The history of Suffield Academy is unique and interesting, as the school has constantly evolved since its start in 1833.
Initially established as the Connecticut Literary Institute (the school was renamed Suffield School in 1916 and then Suffield Academy in 1937), the mission of this school with Baptist roots was to educate young men for the ministry. As the Connecticut Literary Institute was the only high school in Suffield, the town tax dollars paid for local students to attend. Although town and local Baptists served a major role in getting the school underway, the founders soon moved away from a denominational focus. In fact, the 1835 school charter stated that “no student shall be debarred the literary privilege of said institution on account of his religious opinions or denominational peculiarities.” From its inception, therefore, this school has had a commitment to diversity and inclusion, with women joining the community in 1843, the arrival of international students in the late 1830’s and African-American men and women bringing about integration during the latter part of the 19th century.
Interestingly enough, although aspects of the Academy have been in existence for well over 170 years, some would argue that the Suffield Academy that we recognize today—its physical plant, academic, athletic, and arts programs, and its overall position in the independent school world—began anew in 1952. It was in this year that Appleton H. Seaverns, a dynamic young educator from West Hartford, Connecticut, was named Suffield’s Headmaster. As the Academy had been facing several hurdles after the establishment of Suffield’s first public high school in 1939 (such as a dramatically smaller enrollment), Ap Seaverns brought new energy and focus. Under his leadership the physical plant grew, with the addition of several new buildings, and the enrollment strengthened dramatically. In short, Ap Seaverns built a strong and powerful school and established a foundation for Suffield’s ongoing success.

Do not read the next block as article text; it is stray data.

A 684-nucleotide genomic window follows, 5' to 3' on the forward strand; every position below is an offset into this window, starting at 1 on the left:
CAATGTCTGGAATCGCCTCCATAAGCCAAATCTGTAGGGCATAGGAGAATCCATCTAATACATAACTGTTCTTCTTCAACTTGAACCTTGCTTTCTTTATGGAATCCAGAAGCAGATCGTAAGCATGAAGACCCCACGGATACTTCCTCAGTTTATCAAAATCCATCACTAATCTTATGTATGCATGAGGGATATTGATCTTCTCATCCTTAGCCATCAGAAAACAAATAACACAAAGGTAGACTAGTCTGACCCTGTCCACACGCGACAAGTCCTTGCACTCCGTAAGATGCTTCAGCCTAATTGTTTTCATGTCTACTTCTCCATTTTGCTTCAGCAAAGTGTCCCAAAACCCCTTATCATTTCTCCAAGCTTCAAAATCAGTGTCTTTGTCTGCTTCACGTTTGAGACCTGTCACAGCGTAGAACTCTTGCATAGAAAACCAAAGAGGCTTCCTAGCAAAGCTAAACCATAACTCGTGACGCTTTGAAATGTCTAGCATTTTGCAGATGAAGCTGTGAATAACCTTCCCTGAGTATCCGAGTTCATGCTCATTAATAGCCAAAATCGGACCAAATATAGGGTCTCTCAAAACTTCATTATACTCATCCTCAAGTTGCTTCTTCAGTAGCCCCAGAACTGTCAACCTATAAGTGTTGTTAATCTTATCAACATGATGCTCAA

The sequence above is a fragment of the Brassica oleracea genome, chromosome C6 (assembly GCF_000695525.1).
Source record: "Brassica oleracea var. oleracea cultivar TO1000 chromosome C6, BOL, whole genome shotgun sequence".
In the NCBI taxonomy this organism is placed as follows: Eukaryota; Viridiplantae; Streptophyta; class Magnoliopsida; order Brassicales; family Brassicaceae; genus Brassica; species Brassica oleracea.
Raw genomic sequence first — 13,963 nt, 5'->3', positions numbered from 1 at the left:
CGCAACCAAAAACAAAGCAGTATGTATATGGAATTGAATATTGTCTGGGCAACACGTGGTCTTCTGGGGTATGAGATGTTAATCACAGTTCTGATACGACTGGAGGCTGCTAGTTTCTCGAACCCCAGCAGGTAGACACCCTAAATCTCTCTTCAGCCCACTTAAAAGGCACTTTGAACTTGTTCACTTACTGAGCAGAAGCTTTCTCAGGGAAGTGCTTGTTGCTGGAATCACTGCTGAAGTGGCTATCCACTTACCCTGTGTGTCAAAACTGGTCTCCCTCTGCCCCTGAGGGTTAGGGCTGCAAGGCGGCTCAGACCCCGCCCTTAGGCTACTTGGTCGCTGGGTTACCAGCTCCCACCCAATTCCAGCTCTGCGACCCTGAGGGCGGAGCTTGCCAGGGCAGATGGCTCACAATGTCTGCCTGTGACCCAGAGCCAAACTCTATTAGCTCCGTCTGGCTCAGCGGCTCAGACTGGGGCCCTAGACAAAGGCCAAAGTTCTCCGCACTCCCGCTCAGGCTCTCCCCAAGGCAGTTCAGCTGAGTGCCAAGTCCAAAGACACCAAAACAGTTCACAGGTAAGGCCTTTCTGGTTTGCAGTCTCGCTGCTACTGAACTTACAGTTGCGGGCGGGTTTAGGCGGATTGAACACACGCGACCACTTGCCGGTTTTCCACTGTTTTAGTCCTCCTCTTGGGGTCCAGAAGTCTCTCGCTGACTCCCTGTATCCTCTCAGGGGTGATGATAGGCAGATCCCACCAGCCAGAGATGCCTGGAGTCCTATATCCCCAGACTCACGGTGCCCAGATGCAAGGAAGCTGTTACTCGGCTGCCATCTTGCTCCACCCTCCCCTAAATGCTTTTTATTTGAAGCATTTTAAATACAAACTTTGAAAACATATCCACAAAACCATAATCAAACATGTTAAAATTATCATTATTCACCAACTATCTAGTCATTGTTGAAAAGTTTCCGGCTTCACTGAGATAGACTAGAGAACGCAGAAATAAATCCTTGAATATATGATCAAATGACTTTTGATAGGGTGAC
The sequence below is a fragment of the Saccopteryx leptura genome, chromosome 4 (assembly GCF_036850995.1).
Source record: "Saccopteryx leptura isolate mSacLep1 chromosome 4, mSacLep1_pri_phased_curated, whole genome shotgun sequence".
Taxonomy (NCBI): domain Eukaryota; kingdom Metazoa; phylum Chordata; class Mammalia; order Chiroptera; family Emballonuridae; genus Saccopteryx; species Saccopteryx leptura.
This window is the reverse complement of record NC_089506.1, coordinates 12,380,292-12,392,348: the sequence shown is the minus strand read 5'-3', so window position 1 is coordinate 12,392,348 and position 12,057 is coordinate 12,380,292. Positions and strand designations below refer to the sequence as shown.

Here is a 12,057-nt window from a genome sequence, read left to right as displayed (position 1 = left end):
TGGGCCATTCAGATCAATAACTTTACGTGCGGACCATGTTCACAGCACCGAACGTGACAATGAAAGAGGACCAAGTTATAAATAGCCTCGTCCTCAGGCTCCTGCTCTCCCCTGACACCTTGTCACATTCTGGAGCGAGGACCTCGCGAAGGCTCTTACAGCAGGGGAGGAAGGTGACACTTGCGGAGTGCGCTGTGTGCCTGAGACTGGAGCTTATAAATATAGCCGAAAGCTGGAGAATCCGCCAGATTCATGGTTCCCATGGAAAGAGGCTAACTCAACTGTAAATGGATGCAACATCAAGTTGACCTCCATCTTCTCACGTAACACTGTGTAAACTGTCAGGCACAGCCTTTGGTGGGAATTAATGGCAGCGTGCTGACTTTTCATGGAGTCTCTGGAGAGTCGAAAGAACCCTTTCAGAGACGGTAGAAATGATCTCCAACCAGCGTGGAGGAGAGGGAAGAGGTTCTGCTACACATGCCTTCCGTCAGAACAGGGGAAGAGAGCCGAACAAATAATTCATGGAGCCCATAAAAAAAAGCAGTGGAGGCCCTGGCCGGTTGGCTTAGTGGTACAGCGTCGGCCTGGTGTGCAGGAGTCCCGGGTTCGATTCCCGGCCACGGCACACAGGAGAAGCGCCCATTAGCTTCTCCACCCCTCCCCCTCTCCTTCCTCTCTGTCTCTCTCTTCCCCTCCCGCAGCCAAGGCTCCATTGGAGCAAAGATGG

There have been a number of leaders—such as Headmasters Paul Sanderson Ken Lindfors, and David Holmes—who helped oversee events and moments that shaped today’s Suffield. For instance, in 1974, Suffield Academy returned to a co-educational community (it was characterized as a “Military School for Boys” in 1918, offering drill and riflery training). As the first alumnus to lead the school, Dr. David R. Holmes (1991-2003) helped position Suffield as a technologically innovative school with a distinctive program in a supportive environment. During his tenure, Suffield introduced the Laptop Initiative, the Leadership Program, and the outdoor leadership program.
Suffield’s current leader, Charles Cahn III, was appointed as our 25th Headmaster in 2004. Charlie has held several positions at Suffield, learning about all of the school’s many facets. Under his leadership the school has reached an exceptionally strong position, with a gifted and talented student body and faculty, a meticulously maintained physical plant, and a strong and stable resource base. There is great clarity of purpose and a deep commitment to Suffield’s mission and core values. As we move forward, our unique and important mission will continue to drive what we do at Suffield. The school’s history will only become richer as we blend important school traditions with an open eye to appropriate evolution and change.